2 What opportunities does the AIV believe exist for making more far-reaching arrangements for conventional arms control at a global level, or at a regional level outside Europe? What are the AIV's views in particular on specific arms control measures, the types of weapons to which such measures could apply, the need for and feasibility of verification, and the ways and fora in which agreement could be reached?
3 Does the AIV believe it would be possible and desirable for the agreements made in Europe on arms control to be extended to other regions? If so, how should this be done and which regions would be the most likely candidates?
Although very few, if any, international measures have been taken to date on light arms, i.e. arms which can be carried by foot soldiers, increasing interest is being shown in such action. It is worth mentioning in this connection that the Government is responsible for initiating an EU 'Programme for Preventing and Combating Illicit Trafficking in Conventional Arms' (see enclosure), which focuses primarily on light arms. Other regions have also displayed a desire to address this issue. West Africa is a good example; here, proposals have been made for a regional moratorium on imports and exports of light arms. The Government feels there is a need to identify any other measures which could be taken in order to prevent excessive and destabilising build-ups of light arms. Both the supply and the demand side of the market should be examined in this connection.
4 What opportunities does the AIV believe are available, in addition to the initiatives which have already been taken, for ensuring that the problem of uncontrolled accumulations of light arms around the world receives more attention in the international arena, taking account of the fact that non-state actors play a particularly significant role in relation to this category of weapons?
Arms exports and export controls
A number of arms exporting countries have devised instruments for restricting the supply of arms, one of the reasons for this being that there are virtually no such instruments to regulate the demand for conventional arms. The main instruments affecting the Netherlands are the eight criteria for arms export policy agreed by the EU member states, on which the national arms export policy in each member state is now based. In practice, however, the EU member states tend to place different interpretations on these criteria. This means that there is a need for harmonising the way in which the criteria are applied.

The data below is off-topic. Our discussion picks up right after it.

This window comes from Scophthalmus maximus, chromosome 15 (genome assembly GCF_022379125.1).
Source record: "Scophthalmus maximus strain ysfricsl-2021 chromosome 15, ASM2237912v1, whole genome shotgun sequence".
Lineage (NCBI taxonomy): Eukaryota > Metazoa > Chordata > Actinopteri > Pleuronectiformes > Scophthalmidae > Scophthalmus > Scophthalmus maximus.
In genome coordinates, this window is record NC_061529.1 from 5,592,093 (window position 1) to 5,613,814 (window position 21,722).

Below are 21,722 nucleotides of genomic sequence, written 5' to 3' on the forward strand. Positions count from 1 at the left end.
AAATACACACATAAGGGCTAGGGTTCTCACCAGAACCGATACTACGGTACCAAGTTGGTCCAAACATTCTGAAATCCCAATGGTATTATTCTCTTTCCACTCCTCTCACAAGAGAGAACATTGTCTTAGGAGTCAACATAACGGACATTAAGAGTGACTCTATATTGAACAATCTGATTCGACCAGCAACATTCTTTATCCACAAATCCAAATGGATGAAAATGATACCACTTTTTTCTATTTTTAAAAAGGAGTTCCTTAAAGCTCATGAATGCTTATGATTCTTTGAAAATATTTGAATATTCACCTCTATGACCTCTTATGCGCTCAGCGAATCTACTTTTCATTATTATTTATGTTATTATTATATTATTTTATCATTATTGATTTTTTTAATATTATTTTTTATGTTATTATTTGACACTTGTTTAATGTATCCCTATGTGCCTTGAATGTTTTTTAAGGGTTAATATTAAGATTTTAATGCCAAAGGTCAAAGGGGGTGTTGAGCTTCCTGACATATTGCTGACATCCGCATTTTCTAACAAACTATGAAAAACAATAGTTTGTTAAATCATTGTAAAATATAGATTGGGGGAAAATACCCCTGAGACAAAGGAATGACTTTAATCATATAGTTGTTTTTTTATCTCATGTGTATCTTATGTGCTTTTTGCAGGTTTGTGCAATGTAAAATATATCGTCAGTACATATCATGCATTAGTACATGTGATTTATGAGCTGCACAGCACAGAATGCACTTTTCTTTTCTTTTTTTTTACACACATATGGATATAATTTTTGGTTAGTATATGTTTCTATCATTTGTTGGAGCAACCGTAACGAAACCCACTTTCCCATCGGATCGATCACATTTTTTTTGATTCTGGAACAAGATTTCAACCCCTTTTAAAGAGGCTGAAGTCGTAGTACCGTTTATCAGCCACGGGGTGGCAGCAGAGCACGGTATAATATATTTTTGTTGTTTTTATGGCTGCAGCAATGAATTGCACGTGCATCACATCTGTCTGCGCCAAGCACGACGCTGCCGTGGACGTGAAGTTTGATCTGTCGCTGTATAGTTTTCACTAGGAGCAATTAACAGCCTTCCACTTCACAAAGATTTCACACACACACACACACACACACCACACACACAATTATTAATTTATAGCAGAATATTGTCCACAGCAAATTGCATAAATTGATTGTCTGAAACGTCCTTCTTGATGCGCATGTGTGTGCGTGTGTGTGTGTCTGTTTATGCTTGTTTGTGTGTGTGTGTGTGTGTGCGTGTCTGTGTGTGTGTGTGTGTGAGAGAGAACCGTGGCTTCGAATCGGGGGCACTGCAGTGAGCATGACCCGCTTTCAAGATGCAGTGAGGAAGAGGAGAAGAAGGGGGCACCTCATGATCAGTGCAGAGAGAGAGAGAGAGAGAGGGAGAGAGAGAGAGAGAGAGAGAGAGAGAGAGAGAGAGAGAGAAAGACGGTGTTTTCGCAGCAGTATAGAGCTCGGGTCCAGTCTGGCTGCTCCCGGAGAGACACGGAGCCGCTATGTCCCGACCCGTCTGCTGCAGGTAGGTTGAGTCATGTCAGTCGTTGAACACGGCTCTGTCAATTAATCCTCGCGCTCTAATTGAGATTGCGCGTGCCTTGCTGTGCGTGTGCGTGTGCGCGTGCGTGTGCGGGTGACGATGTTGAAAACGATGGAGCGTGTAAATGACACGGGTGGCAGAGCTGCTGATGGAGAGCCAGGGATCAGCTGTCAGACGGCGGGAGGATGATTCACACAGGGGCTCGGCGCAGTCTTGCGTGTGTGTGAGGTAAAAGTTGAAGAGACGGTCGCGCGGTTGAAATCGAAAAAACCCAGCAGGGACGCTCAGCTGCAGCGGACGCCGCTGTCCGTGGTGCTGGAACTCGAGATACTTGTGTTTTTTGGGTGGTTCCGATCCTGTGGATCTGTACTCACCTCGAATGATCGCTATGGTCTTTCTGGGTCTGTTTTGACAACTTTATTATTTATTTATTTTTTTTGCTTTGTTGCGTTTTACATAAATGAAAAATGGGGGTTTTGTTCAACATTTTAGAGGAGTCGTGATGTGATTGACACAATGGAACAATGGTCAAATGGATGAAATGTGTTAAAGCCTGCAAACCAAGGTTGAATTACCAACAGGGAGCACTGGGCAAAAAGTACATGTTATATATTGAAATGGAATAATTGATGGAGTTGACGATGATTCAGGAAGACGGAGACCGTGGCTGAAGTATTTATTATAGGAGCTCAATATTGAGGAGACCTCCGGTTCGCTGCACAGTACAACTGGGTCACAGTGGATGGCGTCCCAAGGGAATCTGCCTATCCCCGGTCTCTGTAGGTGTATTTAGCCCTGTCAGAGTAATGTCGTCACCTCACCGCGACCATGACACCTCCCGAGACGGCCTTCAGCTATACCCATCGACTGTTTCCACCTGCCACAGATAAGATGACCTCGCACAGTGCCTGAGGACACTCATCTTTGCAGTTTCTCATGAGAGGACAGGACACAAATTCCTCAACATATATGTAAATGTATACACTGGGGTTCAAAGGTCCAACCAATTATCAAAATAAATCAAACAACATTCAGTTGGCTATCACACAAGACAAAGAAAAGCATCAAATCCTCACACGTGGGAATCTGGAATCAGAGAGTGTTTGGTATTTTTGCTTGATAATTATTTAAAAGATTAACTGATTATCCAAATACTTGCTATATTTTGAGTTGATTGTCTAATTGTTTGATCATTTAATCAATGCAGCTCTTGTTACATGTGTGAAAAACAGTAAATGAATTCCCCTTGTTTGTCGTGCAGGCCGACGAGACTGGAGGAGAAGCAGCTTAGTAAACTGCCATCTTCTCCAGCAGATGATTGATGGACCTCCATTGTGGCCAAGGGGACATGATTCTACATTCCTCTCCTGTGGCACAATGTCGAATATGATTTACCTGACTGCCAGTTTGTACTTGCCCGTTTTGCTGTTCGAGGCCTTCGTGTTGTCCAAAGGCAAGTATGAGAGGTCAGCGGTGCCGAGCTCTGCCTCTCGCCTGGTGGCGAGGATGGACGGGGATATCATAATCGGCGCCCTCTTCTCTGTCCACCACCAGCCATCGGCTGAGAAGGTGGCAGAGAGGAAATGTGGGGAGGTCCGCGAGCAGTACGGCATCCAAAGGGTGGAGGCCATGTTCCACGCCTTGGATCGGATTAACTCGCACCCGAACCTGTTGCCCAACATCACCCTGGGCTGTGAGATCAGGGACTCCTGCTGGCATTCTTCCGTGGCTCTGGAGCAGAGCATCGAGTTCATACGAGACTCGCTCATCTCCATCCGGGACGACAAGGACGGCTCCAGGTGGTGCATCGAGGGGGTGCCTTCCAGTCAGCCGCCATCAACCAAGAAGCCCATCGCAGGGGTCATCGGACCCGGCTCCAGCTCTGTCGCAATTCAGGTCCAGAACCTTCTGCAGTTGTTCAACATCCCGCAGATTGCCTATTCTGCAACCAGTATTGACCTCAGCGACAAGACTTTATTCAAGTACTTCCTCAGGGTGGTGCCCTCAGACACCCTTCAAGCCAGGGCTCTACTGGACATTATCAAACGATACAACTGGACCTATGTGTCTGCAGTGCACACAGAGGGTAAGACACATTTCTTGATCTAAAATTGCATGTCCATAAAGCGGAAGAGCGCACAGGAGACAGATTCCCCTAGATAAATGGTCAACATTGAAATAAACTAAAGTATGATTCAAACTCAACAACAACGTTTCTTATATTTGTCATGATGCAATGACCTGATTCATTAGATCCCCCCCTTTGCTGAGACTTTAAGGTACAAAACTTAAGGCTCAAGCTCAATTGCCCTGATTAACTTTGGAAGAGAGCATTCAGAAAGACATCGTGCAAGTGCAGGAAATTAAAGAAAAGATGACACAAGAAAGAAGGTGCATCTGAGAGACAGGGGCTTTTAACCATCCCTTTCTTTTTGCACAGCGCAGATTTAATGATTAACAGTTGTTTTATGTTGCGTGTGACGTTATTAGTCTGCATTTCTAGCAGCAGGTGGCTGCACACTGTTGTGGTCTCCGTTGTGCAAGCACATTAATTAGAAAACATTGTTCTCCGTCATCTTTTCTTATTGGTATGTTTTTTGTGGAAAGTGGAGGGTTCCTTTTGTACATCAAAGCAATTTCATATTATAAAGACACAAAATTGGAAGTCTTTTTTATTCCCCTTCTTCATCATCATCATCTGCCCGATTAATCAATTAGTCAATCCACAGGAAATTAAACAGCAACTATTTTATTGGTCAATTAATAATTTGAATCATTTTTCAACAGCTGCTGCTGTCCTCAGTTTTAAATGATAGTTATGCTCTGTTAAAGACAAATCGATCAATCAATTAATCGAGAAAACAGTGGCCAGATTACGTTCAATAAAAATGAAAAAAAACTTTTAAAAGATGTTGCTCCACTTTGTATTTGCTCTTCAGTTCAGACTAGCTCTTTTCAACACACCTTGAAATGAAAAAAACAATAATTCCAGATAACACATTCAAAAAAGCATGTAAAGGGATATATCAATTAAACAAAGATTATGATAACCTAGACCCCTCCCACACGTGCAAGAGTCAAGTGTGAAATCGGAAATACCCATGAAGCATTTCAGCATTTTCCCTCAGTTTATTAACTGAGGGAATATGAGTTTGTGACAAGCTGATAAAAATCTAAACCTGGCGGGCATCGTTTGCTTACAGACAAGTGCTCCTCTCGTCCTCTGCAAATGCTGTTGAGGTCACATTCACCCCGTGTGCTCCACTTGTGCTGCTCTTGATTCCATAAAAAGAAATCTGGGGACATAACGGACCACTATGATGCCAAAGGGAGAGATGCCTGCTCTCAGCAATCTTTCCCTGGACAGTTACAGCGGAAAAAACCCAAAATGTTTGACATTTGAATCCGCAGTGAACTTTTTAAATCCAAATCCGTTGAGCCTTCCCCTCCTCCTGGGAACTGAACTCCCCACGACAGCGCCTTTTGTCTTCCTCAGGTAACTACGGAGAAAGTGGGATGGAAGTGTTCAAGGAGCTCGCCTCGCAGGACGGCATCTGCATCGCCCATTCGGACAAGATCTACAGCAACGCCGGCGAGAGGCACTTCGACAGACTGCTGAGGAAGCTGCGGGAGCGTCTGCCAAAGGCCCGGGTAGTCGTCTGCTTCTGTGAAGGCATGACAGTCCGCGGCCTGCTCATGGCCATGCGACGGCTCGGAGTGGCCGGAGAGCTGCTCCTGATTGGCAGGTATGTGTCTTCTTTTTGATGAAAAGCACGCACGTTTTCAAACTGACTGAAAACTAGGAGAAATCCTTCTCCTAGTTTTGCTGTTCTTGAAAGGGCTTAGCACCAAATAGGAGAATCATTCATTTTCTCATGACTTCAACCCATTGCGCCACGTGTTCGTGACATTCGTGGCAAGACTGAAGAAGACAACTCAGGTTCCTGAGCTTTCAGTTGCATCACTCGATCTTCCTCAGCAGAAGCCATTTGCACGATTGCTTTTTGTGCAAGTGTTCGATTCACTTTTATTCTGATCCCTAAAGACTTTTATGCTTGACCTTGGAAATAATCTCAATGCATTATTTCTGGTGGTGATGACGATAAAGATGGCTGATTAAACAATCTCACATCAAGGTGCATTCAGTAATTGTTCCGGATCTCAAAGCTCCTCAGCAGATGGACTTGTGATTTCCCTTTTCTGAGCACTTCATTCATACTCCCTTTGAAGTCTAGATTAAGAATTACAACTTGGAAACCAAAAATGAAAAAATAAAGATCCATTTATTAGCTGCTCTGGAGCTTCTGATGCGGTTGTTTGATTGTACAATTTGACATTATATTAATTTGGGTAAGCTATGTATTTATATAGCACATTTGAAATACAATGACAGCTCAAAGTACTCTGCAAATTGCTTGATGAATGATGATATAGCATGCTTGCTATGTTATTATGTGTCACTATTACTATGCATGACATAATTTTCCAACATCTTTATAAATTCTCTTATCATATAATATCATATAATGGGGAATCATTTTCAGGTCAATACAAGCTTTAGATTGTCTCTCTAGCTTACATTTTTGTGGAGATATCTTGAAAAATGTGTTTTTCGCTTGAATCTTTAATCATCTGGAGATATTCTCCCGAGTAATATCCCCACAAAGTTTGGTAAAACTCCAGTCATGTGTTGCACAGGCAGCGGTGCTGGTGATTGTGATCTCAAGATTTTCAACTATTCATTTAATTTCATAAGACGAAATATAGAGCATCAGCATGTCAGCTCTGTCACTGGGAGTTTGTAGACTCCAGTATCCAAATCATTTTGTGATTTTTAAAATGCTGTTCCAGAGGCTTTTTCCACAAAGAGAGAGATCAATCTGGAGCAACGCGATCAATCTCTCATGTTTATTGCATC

5 How could the Government seek to ensure that the eight criteria for arms export policies, as agreed by the EU member states, are interpreted by all states in a uniform manner?
The problem of the absence of limits on the demand side of the market also affects two export control regimes, i.e. regimes aimed at combating the undesired proliferation of certain weapons and technologies. The first of these regimes is known as the Missile Technology Control Regime (MTCR), and provides a framework for agreement between a number of highly industrialised countries on methods for preventing certain missile systems from being developed in countries which do not have access to them at present, despite the fact that they are not actually forbidden from doing so under the terms of a treaty. The second regime is the Wassenaar Arrangement, which is intended to control exports of conventional arms and relevant 'dual-use' goods and is another example of the unilateral imposition of restrictions on the supply side of the market.
The MTCR is in the progress of developing a transparency programme the aim of which is to create the conditions for a dialogue with countries which are not members of either of the export control regimes. A similar dialogue could also be pursued in relation to conventional arms, and the Wassenaar Arrangement may well provide the necessary opportunities for this.
6 Does the AIV believe there are any opportunities, either in the context of the EU or otherwise, for starting a dialogue with countries which are purchasers of weapons and weapon technology, with the aim of agreeing on international limits for conventional arms? Such a dialogue might have the effect not only of encouraging the exporting countries to further harmonise and refine their policies on export controls, but also of fostering understanding among the importing countries for the objectives of such policies. The further development of the Wassenaar Arrangement may be able to bring about this type of interaction between exporting and importing countries.
7 In the light of the above, which policy instruments does the AIV feel would be most suited as a means of stimulating regional and global conventional arms control? We should like the AIV not only to identify the opportunities offered by the various sectors of foreign policy (following the removal of the Chinese walls between them), such as trade policy and development cooperation, but also to indicate how enforcement procedures can be anchored in an international framework so that their effectiveness is guaranteed.
We should be grateful if the AIV could report to us on these questions, and also advise us on any other aspects relating to the future of conventional arms control, preferably by mid-December if possible.
THE MINISTER FOR FOREIGN AFFAIRS
THE MINISTER OF DEFENCE
THE MINISTER FOR DEVELOPMENT COOPERATION
1 See also report No. 111 of the National Advisory Council for Development Cooperation: Ontwikkelingssamenwerking tussen Oorlog en Vrede ('Development Cooperation between War and Peace'), December 1996.